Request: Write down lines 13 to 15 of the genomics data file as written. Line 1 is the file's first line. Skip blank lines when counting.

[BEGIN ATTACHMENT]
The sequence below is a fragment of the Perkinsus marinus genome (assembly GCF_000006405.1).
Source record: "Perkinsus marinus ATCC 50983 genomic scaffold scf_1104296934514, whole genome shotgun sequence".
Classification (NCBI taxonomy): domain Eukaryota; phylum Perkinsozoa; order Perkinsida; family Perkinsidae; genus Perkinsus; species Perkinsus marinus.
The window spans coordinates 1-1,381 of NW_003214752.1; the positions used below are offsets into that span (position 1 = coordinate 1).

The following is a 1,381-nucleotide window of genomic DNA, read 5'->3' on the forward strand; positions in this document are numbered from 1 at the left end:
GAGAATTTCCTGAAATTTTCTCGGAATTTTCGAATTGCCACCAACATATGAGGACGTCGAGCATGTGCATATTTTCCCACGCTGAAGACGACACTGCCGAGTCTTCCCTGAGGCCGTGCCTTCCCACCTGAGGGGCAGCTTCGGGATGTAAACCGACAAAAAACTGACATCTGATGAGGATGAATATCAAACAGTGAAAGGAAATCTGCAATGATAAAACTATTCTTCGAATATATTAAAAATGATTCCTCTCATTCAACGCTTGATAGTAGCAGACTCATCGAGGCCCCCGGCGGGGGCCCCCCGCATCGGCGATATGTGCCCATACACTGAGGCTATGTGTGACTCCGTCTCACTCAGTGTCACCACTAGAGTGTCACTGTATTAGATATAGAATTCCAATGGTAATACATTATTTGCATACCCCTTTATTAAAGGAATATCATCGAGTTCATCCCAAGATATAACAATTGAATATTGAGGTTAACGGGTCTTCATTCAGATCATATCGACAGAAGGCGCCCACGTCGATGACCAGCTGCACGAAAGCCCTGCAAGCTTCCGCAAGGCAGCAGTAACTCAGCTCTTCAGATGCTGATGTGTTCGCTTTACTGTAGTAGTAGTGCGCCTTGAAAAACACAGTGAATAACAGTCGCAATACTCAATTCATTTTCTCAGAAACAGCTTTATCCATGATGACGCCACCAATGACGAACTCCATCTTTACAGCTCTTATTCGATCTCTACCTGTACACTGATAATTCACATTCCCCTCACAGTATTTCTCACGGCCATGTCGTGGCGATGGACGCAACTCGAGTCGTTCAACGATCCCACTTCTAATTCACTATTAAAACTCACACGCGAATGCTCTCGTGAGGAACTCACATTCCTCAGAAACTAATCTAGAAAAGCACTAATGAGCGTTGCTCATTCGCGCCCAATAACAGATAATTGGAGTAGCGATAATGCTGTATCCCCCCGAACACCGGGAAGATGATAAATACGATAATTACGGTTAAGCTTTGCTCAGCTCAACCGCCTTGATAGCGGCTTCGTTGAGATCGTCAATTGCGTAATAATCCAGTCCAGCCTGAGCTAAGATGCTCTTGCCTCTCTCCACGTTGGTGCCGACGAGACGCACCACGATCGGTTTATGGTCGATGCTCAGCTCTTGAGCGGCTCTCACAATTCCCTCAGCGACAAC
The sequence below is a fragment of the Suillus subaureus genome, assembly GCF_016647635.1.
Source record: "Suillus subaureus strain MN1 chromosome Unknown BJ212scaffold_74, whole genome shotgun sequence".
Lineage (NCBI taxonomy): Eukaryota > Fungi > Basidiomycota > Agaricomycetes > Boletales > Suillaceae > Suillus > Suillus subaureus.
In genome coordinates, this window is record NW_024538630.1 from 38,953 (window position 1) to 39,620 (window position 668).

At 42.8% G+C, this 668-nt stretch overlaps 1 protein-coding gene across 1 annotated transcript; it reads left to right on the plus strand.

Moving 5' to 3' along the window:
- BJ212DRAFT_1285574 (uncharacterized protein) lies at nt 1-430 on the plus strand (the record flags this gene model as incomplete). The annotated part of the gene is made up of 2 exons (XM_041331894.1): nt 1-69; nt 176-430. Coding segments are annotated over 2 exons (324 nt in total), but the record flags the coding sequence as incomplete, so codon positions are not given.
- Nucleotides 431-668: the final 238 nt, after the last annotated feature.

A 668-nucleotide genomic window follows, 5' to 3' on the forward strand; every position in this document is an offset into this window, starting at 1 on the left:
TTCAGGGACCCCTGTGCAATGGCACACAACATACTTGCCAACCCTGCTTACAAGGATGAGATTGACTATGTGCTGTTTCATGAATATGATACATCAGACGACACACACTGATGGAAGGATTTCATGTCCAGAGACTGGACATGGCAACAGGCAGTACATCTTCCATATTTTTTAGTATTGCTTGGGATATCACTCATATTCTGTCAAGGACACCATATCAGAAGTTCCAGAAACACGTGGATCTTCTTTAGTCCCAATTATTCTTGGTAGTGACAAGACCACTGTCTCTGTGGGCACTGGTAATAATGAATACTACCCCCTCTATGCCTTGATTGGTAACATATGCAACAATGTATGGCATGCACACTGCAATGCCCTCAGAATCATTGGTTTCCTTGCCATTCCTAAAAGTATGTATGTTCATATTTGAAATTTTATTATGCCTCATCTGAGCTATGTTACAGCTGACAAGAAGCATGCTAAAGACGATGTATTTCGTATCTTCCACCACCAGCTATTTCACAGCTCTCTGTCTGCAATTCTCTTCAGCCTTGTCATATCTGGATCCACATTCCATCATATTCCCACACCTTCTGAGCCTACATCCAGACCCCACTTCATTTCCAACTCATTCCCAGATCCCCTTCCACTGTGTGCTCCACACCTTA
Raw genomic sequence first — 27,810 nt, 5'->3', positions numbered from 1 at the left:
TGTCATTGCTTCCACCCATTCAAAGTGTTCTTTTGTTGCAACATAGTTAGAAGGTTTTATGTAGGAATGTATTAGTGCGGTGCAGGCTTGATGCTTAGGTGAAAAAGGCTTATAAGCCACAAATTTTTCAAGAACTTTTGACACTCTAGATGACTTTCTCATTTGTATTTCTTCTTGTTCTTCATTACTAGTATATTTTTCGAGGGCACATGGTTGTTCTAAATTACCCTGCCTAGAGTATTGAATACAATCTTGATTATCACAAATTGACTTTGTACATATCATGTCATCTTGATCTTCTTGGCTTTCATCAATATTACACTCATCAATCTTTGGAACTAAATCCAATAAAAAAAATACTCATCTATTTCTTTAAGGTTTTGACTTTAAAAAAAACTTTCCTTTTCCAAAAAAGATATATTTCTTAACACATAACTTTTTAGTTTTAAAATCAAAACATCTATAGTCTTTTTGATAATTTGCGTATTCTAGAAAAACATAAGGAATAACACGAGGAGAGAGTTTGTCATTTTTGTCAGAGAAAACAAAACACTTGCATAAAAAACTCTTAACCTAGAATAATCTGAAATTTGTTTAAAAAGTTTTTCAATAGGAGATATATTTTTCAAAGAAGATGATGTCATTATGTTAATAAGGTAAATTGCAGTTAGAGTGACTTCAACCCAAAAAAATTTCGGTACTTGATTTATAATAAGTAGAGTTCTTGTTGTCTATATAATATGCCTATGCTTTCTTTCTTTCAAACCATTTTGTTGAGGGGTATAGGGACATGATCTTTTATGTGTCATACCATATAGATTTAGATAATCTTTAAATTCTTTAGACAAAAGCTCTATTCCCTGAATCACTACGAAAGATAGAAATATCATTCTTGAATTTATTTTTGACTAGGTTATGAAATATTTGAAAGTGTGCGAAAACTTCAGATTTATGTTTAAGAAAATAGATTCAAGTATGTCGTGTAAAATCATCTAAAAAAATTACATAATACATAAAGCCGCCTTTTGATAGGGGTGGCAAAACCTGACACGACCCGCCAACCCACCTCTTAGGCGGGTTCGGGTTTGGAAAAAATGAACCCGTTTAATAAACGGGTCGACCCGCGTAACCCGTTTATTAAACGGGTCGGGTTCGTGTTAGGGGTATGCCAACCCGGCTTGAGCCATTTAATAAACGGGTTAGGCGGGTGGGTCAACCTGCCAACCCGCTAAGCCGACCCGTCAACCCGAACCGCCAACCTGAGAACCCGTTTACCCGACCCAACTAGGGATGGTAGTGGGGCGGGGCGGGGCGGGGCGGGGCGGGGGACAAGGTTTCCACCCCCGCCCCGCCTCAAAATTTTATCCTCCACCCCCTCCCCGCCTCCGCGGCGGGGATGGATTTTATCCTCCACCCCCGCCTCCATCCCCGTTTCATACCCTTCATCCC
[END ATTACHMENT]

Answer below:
- BJ212DRAFT_1285574 (uncharacterized protein) lies at nt 1-430 on the plus strand (the record flags this gene model as incomplete). The annotated part of the gene is made up of 2 exons (XM_041331894.1): nt 1-69; nt 176-430. Coding segments are annotated over 2 exons (324 nt in total), but the record flags the coding sequence as incomplete, so codon positions are not given.
- Nucleotides 431-668: the final 238 nt, after the last annotated feature.

A 668-nucleotide genomic window follows, 5' to 3' on the forward strand; every position in this document is an offset into this window, starting at 1 on the left: